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French energy group TotalEnergies has signed contracts worth $27bn for the production and exploitation of gas, oil and solar energy in Iraq, the country’s government announced on Sunday.
The company will make an initial investment of $10bn, chief executive Patrick Pouyanné said at the contract signing in Baghdad as the deal was unveiled.
“This is the biggest investment by a western company in Iraq,” oil minister Ihsan Abdul Jaber was reported as saying by AFP. “Setting up these projects is the challenge we face now.”
Iraq has been courting foreign investors in the hope of boosting oil output and natural gas capture as it struggles to alleviate chronic electricity failures, with serious blackouts fuelling social unrest.
As the second-largest oil producing country in the Opec, Iraq receives more than 90 per cent of its revenues from crude sales and was hit badly when the spread of coronavirus cut demand for oil and prices tumbled. The country’s gross domestic product shrank 11 per cent in 2020, according to the IMF, and poverty rose amid worsening unemployment.
The contract with TotalEnergies covers four projects over 25 years, according to a source close to the deal. One aims to transport and inject seawater from the Gulf to oilfields, where it can be used to extract oil.
A second project concerns the extraction and exploitation of gas, while the third will aim to increase crude output at one oilfield from 85,000 to 210,000 barrels of oil per day, according to a statement by Iraq’s prime minister Mustafa Al-Kadhimi.
The fourth project, constructing a solar-based power plant, is the second major solar electricity deal Iraq has signed in the past week as it attempts to harness renewable energy. The other deal was with Chinese state-owned Power China.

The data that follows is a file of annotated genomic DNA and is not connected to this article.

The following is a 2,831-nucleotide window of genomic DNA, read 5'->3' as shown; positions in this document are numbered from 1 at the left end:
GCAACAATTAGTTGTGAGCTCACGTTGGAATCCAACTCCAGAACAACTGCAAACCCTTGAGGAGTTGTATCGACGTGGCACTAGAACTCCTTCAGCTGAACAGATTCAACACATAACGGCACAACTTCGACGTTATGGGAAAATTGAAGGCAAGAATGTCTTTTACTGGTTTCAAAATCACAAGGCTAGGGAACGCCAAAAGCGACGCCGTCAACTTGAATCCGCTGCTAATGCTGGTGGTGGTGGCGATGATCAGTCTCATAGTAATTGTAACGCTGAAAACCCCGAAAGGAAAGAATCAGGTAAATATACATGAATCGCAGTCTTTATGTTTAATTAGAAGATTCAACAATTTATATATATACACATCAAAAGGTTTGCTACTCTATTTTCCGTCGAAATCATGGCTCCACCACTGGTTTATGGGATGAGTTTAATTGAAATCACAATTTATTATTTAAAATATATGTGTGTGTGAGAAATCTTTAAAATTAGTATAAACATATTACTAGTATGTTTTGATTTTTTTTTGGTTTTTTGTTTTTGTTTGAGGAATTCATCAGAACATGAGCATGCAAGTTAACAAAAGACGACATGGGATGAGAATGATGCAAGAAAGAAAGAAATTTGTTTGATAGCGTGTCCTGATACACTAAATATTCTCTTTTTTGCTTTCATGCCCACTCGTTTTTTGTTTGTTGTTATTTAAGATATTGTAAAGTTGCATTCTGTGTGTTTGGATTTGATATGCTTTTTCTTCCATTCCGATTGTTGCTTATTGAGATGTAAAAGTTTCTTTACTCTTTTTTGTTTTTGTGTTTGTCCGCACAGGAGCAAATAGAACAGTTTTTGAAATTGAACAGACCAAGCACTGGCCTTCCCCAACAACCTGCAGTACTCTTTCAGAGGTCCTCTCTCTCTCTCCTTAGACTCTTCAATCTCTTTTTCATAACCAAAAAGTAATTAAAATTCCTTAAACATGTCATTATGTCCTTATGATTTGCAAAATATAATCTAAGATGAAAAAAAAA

In recent years, Iraq has been trying to expand its renewables sector as it seeks to exploit the huge natural resource of solar energy it has, as well as align itself with the goals of the Paris Accord.
The country has also been trying to wean itself off its dependence on Iran for gas by capturing more domestically. Iraq currently flares off most of the associated gas released by oil production, a process which is damaging for the environment and wastes the gas.
TotalEnergies has also been vocal about its shift towards renewable energy production. The company recently renamed itself TotalEnergies from Total to symbolise its diversification into cleaner fuels.
This year, it became the first oil major to end its membership of the American Petroleum Institute, Big Oil’s powerful Washington lobby group, citing its stance on climate change and support for politicians who opposed the Paris agreement.
The French group has also said it would spend more than $2bn this year on electricity and clean energy, seeking 10 per cent returns on the investments.
But Pouyanné has also been explicit about what he sees as the company’s need to develop TotalEnergies’ fossil fuel businesses to help generate the cash for green investments. The group expects its oil production to remain stable and aims to expand its gas business.
TotalEnergies declined to comment further.